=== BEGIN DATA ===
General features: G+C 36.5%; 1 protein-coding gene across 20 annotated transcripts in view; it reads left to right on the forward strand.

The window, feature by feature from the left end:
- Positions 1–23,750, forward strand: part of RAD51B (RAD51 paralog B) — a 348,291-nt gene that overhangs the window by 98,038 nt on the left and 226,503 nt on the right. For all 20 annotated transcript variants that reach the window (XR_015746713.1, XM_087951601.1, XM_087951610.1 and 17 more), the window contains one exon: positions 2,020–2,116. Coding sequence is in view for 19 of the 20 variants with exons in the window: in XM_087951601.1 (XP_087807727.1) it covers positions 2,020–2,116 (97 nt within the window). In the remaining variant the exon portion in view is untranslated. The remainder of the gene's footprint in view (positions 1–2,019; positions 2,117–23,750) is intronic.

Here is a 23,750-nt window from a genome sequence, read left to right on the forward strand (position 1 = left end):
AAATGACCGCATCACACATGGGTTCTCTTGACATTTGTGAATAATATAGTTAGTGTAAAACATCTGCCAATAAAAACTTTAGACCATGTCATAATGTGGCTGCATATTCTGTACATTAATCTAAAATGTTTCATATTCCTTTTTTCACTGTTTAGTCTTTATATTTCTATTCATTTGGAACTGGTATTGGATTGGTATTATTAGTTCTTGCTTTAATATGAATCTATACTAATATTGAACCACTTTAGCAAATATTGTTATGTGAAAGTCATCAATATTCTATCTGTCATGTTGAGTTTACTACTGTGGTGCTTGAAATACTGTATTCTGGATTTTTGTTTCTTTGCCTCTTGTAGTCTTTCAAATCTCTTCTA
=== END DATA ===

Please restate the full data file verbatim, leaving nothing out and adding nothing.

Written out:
General features: G+C 36.5%; 1 protein-coding gene across 20 annotated transcripts in view; it reads left to right on the forward strand.

The window, feature by feature from the left end:
- Positions 1–23,750, forward strand: part of RAD51B (RAD51 paralog B) — a 348,291-nt gene that overhangs the window by 98,038 nt on the left and 226,503 nt on the right. For all 20 annotated transcript variants that reach the window (XR_015746713.1, XM_087951601.1, XM_087951610.1 and 17 more), the window contains one exon: positions 2,020–2,116. Coding sequence is in view for 19 of the 20 variants with exons in the window: in XM_087951601.1 (XP_087807727.1) it covers positions 2,020–2,116 (97 nt within the window). In the remaining variant the exon portion in view is untranslated. The remainder of the gene's footprint in view (positions 1–2,019; positions 2,117–23,750) is intronic.

Here is a 23,750-nt window from a genome sequence, read left to right on the forward strand (position 1 = left end):
AAATGACCGCATCACACATGGGTTCTCTTGACATTTGTGAATAATATAGTTAGTGTAAAACATCTGCCAATAAAAACTTTAGACCATGTCATAATGTGGCTGCATATTCTGTACATTAATCTAAAATGTTTCATATTCCTTTTTTCACTGTTTAGTCTTTATATTTCTATTCATTTGGAACTGGTATTGGATTGGTATTATTAGTTCTTGCTTTAATATGAATCTATACTAATATTGAACCACTTTAGCAAATATTGTTATGTGAAAGTCATCAATATTCTATCTGTCATGTTGAGTTTACTACTGTGGTGCTTGAAATACTGTATTCTGGATTTTTGTTTCTTTGCCTCTTGTAGTCTTTCAAATCTCTTCTA